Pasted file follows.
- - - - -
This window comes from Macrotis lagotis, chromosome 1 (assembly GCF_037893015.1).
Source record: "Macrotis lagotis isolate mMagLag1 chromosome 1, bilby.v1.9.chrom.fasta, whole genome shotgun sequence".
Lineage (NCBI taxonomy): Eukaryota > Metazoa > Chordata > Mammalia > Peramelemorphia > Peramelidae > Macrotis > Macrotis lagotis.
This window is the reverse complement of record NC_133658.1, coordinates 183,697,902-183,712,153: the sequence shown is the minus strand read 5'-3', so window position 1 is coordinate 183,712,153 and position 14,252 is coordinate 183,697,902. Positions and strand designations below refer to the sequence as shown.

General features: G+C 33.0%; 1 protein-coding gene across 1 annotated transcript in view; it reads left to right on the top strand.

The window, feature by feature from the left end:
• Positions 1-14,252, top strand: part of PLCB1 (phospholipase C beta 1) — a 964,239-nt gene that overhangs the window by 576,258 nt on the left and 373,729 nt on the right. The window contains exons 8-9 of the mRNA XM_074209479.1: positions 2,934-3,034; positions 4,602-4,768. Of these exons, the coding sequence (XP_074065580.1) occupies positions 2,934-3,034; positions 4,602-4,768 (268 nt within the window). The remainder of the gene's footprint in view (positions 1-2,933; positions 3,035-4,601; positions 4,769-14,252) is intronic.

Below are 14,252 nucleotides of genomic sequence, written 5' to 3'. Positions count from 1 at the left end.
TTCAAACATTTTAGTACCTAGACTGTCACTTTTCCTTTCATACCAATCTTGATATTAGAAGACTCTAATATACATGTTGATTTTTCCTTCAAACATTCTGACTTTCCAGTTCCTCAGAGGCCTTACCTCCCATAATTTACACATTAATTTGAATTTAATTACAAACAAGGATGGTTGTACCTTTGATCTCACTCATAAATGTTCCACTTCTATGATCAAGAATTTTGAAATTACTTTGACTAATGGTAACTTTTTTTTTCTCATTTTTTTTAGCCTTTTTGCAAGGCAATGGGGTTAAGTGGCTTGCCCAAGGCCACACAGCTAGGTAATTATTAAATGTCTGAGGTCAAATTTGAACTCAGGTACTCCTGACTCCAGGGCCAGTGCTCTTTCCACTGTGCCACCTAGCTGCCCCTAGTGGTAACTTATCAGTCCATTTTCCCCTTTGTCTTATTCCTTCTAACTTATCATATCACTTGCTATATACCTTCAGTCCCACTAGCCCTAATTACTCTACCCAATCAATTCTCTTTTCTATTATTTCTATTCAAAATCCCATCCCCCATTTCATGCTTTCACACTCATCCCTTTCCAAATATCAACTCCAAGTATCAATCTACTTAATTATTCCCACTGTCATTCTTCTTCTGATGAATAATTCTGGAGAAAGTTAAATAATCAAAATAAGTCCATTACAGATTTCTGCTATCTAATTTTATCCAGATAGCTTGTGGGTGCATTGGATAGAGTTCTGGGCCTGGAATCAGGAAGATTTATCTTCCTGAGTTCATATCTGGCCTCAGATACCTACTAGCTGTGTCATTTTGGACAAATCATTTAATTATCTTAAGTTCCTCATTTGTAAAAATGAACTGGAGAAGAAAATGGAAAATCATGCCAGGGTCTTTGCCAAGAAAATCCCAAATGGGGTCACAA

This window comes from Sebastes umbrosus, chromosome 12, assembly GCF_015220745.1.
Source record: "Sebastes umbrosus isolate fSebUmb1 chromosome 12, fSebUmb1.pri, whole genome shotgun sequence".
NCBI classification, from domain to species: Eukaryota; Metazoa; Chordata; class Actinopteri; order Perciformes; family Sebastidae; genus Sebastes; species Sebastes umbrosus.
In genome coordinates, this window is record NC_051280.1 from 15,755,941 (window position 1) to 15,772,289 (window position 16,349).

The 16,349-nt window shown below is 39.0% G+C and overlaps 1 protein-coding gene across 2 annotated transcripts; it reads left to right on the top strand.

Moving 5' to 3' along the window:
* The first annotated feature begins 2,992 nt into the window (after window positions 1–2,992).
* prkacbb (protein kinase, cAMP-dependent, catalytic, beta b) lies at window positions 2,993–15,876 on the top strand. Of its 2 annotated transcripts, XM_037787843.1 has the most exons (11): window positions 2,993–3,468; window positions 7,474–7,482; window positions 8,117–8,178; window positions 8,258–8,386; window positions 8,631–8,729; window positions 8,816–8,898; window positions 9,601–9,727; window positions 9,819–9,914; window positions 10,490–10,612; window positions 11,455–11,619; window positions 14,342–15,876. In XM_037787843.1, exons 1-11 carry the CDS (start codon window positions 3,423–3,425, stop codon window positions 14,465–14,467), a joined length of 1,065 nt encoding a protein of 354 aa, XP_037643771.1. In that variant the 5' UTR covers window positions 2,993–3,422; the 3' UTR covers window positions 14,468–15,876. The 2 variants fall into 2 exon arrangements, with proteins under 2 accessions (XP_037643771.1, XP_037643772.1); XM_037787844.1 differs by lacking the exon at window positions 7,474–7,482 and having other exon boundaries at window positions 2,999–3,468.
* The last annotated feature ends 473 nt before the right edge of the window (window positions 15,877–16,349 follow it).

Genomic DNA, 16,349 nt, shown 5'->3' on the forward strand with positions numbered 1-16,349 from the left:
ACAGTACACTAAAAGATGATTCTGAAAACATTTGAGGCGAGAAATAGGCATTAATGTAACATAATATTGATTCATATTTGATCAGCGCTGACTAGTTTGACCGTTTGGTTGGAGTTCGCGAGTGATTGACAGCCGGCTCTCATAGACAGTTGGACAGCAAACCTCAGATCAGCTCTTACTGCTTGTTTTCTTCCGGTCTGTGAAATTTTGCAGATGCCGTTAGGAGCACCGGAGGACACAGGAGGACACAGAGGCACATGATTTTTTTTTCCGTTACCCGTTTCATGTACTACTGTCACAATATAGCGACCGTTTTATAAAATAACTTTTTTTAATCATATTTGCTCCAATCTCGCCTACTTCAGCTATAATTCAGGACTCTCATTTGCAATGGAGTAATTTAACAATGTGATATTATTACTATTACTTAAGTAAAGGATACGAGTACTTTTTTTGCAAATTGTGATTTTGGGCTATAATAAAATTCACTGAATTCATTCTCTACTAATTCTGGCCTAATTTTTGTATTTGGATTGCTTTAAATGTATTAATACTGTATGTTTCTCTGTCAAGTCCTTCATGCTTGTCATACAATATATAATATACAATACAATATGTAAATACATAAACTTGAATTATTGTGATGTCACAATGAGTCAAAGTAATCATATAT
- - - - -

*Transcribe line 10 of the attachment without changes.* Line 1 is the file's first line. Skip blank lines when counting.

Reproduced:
This window comes from Sebastes umbrosus, chromosome 12, assembly GCF_015220745.1.